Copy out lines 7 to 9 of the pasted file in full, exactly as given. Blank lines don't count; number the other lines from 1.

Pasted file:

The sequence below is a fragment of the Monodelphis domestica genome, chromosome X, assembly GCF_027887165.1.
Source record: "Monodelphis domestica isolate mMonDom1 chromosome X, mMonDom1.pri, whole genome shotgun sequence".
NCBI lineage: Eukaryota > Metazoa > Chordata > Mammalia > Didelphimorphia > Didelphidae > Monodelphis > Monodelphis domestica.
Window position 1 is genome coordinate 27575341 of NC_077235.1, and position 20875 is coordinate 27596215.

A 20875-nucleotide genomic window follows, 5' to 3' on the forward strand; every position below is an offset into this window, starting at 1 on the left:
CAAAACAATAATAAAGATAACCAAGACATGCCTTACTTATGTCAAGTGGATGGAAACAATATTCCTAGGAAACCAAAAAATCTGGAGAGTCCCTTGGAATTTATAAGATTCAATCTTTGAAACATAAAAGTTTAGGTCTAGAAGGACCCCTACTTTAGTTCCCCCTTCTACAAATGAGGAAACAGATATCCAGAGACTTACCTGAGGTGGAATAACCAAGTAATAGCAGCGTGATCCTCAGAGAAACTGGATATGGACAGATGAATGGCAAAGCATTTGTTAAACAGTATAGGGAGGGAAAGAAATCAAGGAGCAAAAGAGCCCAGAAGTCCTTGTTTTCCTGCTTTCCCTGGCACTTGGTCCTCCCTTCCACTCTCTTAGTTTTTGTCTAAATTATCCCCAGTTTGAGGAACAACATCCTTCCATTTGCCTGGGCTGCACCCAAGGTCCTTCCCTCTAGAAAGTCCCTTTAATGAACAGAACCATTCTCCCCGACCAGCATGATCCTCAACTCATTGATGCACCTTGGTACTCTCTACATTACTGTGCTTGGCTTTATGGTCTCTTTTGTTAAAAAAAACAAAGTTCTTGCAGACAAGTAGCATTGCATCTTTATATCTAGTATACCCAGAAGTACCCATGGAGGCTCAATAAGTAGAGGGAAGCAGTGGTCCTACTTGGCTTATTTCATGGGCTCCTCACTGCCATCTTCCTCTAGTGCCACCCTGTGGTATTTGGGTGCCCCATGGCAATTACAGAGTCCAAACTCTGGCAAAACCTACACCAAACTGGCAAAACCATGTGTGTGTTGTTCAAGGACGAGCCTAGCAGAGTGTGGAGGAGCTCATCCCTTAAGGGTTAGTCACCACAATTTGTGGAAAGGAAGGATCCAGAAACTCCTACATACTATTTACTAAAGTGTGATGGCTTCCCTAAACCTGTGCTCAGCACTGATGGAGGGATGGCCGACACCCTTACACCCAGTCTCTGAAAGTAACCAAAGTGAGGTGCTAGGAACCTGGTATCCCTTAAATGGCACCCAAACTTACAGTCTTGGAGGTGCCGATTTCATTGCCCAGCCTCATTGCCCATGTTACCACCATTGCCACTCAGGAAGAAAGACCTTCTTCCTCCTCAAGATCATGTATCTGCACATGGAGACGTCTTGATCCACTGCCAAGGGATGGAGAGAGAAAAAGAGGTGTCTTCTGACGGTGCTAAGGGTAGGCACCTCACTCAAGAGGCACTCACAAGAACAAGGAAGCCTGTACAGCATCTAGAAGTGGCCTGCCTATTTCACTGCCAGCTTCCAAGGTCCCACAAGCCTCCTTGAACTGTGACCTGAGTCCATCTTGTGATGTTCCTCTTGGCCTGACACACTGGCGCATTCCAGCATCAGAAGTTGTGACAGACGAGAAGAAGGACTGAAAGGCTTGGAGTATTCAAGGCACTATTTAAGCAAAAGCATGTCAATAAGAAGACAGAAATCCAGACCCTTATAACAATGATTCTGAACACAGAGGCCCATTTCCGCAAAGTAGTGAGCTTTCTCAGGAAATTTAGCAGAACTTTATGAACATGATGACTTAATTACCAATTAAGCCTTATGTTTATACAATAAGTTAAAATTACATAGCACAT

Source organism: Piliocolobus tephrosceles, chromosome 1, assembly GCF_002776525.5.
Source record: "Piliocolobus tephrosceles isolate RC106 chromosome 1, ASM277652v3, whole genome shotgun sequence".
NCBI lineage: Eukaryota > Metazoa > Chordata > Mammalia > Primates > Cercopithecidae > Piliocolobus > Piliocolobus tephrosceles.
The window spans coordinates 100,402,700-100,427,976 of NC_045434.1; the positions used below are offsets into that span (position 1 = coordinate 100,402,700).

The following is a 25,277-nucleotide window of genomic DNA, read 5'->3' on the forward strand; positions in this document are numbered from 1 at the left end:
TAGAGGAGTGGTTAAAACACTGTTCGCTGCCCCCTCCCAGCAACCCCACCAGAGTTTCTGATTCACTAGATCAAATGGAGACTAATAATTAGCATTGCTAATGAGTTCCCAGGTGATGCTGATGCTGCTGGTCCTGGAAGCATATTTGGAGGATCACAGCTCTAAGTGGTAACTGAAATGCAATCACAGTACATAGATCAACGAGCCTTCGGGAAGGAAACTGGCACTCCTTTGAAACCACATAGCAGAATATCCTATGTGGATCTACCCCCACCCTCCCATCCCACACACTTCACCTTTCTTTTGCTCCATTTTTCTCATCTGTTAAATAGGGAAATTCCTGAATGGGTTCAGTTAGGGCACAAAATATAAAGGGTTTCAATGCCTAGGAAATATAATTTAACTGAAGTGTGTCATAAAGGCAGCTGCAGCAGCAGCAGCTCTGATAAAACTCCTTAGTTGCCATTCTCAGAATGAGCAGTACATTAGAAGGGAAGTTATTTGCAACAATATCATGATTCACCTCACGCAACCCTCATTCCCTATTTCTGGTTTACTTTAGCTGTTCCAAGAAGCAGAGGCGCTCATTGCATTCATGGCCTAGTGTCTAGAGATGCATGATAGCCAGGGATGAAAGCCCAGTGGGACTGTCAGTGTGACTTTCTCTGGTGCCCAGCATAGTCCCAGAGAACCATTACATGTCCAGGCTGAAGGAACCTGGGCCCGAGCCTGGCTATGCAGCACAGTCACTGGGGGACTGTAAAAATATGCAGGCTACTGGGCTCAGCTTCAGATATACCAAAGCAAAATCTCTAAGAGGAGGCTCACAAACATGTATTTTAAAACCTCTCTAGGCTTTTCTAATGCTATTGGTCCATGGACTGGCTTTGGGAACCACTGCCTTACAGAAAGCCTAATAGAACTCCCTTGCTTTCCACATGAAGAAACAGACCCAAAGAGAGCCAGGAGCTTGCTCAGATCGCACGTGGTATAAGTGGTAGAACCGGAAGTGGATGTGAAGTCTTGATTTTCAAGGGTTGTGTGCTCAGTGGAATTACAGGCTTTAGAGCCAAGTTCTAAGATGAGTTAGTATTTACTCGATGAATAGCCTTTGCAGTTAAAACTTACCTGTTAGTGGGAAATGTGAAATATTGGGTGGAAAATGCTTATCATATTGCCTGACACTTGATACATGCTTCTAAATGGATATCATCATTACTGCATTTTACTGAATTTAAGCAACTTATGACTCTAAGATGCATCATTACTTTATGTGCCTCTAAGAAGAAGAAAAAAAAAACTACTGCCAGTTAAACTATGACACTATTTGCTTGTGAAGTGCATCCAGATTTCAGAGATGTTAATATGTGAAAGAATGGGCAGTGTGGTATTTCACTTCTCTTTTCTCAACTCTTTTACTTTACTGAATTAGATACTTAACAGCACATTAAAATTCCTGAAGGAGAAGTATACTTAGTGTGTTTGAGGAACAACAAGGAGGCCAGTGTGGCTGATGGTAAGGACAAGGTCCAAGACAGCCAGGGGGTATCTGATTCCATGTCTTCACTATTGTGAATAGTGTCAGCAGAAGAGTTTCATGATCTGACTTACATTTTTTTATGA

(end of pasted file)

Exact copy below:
Source organism: Piliocolobus tephrosceles, chromosome 1, assembly GCF_002776525.5.
Source record: "Piliocolobus tephrosceles isolate RC106 chromosome 1, ASM277652v3, whole genome shotgun sequence".
NCBI lineage: Eukaryota > Metazoa > Chordata > Mammalia > Primates > Cercopithecidae > Piliocolobus > Piliocolobus tephrosceles.